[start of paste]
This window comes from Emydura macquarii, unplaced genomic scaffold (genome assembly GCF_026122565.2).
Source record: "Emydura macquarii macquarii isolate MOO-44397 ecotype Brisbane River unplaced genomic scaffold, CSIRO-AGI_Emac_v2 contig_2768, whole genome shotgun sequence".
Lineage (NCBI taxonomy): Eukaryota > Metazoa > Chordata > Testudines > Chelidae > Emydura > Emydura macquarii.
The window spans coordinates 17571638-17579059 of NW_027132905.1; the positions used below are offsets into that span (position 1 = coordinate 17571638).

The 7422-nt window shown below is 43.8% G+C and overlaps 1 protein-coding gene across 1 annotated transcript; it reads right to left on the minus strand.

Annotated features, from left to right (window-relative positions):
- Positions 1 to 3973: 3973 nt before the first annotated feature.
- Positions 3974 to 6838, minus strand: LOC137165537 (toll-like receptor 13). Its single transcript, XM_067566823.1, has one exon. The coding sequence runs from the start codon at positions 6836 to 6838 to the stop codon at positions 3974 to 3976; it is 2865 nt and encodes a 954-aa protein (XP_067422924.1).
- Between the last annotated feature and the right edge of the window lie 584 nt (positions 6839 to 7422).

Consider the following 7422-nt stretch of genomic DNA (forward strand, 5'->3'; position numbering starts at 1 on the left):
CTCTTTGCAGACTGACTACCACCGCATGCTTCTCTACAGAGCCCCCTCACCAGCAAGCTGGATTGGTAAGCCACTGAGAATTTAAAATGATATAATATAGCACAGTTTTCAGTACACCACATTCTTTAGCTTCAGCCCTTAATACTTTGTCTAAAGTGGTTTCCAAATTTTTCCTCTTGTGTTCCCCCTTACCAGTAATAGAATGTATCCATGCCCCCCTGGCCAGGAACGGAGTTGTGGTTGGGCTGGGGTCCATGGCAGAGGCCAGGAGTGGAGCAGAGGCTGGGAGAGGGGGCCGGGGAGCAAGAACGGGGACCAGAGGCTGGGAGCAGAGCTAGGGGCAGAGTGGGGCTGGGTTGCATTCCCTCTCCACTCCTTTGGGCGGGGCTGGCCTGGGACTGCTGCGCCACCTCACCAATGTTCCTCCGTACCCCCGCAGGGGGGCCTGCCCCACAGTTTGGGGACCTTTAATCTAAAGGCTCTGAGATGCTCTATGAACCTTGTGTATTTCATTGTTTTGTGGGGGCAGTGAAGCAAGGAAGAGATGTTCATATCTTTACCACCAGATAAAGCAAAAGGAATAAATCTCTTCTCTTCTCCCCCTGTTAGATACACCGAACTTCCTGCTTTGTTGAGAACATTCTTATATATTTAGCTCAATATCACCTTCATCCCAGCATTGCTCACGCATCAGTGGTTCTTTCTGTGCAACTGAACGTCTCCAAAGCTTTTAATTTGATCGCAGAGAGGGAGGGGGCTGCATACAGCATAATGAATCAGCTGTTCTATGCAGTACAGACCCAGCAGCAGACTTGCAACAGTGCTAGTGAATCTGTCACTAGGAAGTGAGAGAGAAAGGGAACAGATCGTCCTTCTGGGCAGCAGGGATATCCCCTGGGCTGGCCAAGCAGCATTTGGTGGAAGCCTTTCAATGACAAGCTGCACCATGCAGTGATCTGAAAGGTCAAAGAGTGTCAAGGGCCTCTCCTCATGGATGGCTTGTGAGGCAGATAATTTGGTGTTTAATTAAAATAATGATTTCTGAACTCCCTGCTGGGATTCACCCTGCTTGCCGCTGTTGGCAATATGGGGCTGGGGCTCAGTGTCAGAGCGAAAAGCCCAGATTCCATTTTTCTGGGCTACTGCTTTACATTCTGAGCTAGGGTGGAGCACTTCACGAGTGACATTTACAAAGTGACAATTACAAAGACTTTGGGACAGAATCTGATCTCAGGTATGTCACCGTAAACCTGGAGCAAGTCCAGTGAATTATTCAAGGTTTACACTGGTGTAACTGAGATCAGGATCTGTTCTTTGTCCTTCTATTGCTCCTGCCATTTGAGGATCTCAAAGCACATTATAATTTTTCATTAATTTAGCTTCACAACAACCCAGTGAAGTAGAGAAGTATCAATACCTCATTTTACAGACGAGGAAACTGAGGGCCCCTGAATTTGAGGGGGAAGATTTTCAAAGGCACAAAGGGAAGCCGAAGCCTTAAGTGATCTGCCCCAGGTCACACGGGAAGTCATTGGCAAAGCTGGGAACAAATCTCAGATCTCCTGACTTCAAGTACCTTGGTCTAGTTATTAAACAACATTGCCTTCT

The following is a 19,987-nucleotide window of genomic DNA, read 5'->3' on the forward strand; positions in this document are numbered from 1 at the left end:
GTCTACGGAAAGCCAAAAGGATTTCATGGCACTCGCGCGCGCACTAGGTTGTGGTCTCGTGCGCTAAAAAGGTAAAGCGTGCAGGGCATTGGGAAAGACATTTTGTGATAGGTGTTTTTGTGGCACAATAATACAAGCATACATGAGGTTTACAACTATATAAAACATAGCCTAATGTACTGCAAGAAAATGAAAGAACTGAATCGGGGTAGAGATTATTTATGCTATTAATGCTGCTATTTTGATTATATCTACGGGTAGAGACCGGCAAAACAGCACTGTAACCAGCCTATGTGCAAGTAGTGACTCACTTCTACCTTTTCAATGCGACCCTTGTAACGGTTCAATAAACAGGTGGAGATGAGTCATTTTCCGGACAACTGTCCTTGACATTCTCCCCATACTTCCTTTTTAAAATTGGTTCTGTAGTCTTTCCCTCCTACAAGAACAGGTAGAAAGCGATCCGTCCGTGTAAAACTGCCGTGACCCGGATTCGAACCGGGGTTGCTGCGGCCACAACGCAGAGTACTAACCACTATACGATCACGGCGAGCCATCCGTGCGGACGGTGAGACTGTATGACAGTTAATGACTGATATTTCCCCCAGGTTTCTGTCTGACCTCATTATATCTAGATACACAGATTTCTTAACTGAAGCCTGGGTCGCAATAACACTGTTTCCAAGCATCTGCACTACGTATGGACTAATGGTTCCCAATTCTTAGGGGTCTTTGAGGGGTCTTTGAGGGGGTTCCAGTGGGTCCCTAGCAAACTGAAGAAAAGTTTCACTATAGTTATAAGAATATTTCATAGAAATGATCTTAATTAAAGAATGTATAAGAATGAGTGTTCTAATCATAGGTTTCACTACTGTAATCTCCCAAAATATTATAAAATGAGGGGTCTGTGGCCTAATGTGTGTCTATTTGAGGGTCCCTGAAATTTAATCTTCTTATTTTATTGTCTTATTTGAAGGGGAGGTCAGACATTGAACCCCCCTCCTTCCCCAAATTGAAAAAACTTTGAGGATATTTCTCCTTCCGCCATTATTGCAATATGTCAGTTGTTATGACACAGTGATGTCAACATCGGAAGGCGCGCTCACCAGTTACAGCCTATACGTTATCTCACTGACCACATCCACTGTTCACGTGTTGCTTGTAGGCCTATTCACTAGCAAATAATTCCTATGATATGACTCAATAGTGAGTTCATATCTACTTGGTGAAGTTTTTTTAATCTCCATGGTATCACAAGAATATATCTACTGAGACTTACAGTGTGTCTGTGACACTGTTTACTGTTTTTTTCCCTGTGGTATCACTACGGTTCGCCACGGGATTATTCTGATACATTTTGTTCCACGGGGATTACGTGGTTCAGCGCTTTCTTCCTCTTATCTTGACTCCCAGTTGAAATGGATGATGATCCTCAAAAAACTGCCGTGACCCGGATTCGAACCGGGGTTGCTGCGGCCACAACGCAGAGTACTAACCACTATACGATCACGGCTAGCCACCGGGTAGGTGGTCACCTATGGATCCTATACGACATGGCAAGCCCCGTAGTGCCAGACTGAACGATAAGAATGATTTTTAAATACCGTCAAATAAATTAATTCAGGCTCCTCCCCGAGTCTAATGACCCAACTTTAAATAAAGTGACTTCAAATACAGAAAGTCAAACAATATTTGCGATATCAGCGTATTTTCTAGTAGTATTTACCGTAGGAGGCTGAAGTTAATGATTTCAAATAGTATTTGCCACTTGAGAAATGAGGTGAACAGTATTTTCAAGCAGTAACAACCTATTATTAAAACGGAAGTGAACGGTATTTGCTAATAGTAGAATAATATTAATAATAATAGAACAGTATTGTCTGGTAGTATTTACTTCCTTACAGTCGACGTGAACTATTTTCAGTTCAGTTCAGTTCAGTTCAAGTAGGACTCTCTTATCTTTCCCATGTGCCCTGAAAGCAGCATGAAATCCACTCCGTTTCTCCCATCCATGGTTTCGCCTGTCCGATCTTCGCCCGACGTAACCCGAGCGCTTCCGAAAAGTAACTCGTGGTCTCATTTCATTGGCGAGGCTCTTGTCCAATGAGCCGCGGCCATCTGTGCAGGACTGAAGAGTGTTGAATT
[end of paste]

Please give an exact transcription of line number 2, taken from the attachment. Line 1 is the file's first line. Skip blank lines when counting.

Source record: "Emydura macquarii macquarii isolate MOO-44397 ecotype Brisbane River unplaced genomic scaffold, CSIRO-AGI_Emac_v2 contig_2768, whole genome shotgun sequence".